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Predictors of seizure outcome following resective surgery for drug-resistant epilepsy associated with focal gliosis.

Publisher : J Neurosurg

Campus : Kochi

School : School of Medicine

Department : Neurology

Year : 2018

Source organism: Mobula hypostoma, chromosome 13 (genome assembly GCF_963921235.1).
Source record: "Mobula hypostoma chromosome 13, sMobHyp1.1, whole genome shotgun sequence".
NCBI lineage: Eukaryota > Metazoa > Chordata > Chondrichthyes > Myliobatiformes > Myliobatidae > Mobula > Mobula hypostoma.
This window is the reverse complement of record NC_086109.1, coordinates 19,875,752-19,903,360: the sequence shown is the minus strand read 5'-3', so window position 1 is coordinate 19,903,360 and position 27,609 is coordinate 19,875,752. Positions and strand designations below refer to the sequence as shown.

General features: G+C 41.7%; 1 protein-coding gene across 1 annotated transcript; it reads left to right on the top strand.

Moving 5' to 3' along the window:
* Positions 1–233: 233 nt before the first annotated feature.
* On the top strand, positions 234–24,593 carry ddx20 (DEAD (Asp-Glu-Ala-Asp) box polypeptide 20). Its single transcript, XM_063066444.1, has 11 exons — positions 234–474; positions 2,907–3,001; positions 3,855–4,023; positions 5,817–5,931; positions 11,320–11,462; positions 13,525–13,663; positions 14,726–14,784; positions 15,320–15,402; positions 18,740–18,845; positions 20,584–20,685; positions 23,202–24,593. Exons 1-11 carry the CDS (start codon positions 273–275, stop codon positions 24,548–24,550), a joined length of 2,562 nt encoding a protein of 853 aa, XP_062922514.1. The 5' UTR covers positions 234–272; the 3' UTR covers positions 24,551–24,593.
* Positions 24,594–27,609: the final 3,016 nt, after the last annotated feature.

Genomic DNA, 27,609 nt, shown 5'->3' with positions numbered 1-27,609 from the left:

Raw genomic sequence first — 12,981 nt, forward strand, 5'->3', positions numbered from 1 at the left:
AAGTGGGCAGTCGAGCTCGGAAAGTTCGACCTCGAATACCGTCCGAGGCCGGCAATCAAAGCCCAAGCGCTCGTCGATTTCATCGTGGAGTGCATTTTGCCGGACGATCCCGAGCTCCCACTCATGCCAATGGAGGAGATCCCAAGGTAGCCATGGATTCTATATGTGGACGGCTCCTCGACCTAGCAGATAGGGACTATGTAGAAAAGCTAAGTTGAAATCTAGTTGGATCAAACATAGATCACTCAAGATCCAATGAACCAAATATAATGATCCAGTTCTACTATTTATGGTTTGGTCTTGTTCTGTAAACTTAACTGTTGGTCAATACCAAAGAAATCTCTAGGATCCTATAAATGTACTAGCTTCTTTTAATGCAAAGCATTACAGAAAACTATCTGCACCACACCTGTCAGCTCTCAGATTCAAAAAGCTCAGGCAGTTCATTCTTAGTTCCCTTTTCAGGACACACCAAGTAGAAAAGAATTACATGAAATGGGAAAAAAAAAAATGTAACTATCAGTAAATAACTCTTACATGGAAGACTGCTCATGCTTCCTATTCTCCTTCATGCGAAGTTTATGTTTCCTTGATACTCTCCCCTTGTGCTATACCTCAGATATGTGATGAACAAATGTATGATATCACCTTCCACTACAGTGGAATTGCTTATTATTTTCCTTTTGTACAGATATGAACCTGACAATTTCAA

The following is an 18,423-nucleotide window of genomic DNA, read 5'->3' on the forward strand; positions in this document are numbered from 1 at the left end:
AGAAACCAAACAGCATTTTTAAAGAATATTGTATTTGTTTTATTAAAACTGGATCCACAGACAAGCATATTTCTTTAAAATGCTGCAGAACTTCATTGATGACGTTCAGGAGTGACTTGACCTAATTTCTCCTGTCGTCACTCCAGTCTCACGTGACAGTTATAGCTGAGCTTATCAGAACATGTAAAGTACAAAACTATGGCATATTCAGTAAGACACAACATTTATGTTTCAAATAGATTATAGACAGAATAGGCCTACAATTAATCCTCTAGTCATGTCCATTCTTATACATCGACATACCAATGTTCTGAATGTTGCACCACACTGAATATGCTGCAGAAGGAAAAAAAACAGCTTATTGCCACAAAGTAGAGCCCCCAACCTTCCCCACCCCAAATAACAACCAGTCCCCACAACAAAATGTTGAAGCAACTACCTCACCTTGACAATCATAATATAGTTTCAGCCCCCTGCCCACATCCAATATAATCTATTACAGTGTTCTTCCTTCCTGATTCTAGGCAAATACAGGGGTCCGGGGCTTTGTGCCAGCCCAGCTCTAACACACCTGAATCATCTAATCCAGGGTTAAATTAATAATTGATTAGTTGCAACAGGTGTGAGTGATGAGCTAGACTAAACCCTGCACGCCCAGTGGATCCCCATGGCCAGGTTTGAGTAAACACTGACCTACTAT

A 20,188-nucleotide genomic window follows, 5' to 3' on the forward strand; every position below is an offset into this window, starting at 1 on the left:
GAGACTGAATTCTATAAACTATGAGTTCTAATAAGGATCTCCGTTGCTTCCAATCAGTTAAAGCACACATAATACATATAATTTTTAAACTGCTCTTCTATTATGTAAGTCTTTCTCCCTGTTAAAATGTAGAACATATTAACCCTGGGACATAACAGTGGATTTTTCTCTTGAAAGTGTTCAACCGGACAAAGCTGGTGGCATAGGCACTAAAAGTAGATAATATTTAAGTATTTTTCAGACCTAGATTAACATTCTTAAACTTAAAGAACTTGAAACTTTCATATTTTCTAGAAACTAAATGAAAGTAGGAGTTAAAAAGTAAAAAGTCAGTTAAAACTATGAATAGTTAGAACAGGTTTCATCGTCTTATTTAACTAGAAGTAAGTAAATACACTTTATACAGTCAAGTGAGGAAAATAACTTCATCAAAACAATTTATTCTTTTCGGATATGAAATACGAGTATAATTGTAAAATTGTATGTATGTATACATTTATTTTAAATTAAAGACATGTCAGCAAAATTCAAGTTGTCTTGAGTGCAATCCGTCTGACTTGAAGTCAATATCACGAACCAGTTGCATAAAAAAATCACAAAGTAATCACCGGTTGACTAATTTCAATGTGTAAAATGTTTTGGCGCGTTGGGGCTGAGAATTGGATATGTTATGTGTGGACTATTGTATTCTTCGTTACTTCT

Abstract : OBJECTIVE The authors studied the clinical characteristics and postoperative outcomes of drug-resistant epilepsy associated with focal gliosis. METHODS From their epilepsy surgery database, the authors selected the patients with drug-resistant epilepsy and MRI-defined focal gliosis who underwent focal resective surgery. All patients underwent standard presurgical evaluation. Intracranial electroencephalography (EEG) was performed in patients with discordant presurgical data, ill-defined lesions, and lesions close to eloquent regions. Completeness of resection was defined on the basis of extraoperative and intraoperative electrocorticography studies. Favorable postoperative outcome was defined as Engel class I outcome during the last 2 years of follow-up. RESULTS Sixty-six patients fulfilled inclusion criteria. An initial precipitating injury was present in 38 (57.6%) patients, mainly in the form of perinatal injury (n = 10), trauma (n = 10), and meningoencephalitis (n = 8). Gliosis involved a single lobe in 38 (57.6%) patients and 2 adjacent lobes in 14 (21.2%) patients; the remaining 14 (21.2%) patients had multilobar gliosis. In patients with unilobar or bilobar gliosis, the posterior region of the head was involved in 34 (65%) patients and the frontal lobes in 12 (23%) patients. During a median follow-up of 4 years (range 2-9 years), 41 (62.1%) patients had favorable outcome. On multivariate analysis, the presence of a well-defined aura (p = 0.019), electrocorticographically defined completeness of resection (p = 0.024), and normal postoperative EEG findings at 1 year (p = 0.003) were predictive of favorable postoperative seizure outcome. CONCLUSIONS Focal gliosis is a common etiology for drug-resistant extratemporal epilepsy in developing countries and is most often located in the posterior region of the head. The majority of these patients have perinatal injuries or neurological infections as initial precipitating injuries. Patients with focal gliosis have good postoperative seizure outcomes after well-planned resective surgery.

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